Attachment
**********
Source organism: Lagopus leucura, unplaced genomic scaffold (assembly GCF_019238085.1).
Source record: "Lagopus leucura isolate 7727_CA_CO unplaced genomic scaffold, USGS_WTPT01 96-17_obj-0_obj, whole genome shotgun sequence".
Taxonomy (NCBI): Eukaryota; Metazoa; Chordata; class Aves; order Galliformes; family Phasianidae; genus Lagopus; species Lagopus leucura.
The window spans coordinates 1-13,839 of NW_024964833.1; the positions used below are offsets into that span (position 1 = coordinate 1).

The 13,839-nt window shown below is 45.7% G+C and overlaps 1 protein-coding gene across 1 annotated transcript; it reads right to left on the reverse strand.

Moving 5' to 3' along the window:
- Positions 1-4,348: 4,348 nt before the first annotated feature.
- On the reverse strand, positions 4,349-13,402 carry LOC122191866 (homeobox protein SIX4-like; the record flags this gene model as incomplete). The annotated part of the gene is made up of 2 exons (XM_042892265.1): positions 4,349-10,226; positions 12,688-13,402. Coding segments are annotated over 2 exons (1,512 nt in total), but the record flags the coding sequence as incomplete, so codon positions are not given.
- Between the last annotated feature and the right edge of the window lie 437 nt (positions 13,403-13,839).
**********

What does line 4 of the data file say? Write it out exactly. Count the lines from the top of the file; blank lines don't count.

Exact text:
The window spans coordinates 1-13,839 of NW_024964833.1; the positions used below are offsets into that span (position 1 = coordinate 1).